# Path taken by electron returning to ground state

Sometimes electrons are excited and return to their ground state in one step, while sometimes they take multiple jumps. What determines the path they take?

• may be it is incoming new photon which collide with the excited atom that determines or also the the excitation star of atom. – Anubhav Goel Oct 31 '15 at 4:14
• That is just a matter of chance. No particular path is preferred over the other, but someone more experienced than me will be able to elaborate. – Tamoghna Chowdhury Oct 31 '15 at 5:02
• Electrons don't take any paths, at all. Atoms change state trough the emission (better creation in a field theory terminology) of one or multiple photons. Which process happens depends on the symmetries of the initial and final state (and intermediate states if they exist) and the form of the interaction Hamiltonian. – CuriousOne Oct 31 '15 at 5:37
• @CuriousOne Yet if I hold a photon detector next to an excited atom, some times I get three photons of one energy unit each, and some times I get one photon of one energy unit and one photon of two energy units. – DanielSank Oct 31 '15 at 5:46
• @CuriousOne well, in this case, the fact that the question suggests that the word "path" should be interpreted as "set of states occupied by an electron as it goes from an excited state to the ground state". Note the use of the word "step" and expression "multiple jumps" in the question text. Perhaps you only read the title? – DanielSank Oct 31 '15 at 6:12

'Path' is perhaps a misleading word to use here. Path typically means a physical path through space - a trajectory. You can use path in the context of a path through a sequence of energy states, talking about which energy states an electron is in in which order, but you have to establish the context to use the word like that before hand.

Back to the actual question: what determines how many photons are emitted? It is random.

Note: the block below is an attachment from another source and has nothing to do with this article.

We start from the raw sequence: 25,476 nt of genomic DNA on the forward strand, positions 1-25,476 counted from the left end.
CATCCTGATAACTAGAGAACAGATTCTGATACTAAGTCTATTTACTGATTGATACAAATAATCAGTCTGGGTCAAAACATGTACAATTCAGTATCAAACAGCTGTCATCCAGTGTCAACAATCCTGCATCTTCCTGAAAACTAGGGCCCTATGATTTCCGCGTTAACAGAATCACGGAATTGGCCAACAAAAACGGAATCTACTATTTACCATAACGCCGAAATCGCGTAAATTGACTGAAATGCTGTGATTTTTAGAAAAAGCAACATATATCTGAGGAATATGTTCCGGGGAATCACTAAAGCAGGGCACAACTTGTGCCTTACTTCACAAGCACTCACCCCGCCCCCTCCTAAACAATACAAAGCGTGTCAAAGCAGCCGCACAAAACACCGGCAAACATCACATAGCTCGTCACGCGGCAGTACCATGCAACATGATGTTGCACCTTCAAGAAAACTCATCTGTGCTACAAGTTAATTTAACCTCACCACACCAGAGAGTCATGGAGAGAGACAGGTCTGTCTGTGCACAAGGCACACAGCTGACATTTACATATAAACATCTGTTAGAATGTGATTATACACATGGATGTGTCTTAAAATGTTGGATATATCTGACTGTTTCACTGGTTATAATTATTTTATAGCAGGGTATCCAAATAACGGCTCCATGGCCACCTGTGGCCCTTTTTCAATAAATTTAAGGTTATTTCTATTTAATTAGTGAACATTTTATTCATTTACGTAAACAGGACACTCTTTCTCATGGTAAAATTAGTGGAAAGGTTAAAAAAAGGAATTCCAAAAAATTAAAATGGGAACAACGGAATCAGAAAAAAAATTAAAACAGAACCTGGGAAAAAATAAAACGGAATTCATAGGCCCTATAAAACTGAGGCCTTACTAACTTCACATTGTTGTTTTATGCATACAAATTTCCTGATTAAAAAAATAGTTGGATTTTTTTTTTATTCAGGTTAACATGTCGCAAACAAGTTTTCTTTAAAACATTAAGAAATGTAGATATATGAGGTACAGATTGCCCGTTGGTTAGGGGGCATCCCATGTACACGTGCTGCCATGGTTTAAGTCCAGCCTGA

Consider a simple system where an electron can have three energy states, the lowest being $E_{0}$, then $E_{1}$ and $E_{2}$. An electron in state $E_{2}$ can either transition directly to $E_{0}$ emitting a photon where $h\nu=E_{2}-E_{0}$, or it can transition to $E_{1}$ and then $E_{0}$, emitting two photons (of energy $E_{2}-E_{1}$ and $E_{1}-E_{0}$).

It is possible to calculate transition probabilities per unit time for each possible transition. So in any given time period there will be a certain probabilty $p_{20}$ that the electron drops to state $E_{0}$ and a probability $p_{21}$ that the electron drops to state $E_{1}$. And of course, a probability that it remains in its current state.

Once those probabilities have been calculated, you can figure out how often an electron will return to the ground state via emitting a single photon, vs two photons (in our simple system). But there is nothing deterministic to say which path will be taken (see, now we can use path without anyone arguing about what it means... :) ). It is entirely random. All we can do is figure out the probabilties involved.

It might not take a particular path at all.

Some transitions might be strongly forbidden based on the difference of angular momentum of the states. But you can also have double photon transitions directly between two states, or have multiple transitions that have the final state of one transition be the starting state of the other.

And if you take that last approach, you could have a series of transitions between A and D through state B and another series of transitions between A and D through C and in addition to doing one series or the other series there could be a superposition of both.

In fact, a similar thing happens in photosynthesis where different ways to collect energy from sunlight can constructively interfere and be more efficient together than the sum of the two approaches alone would be.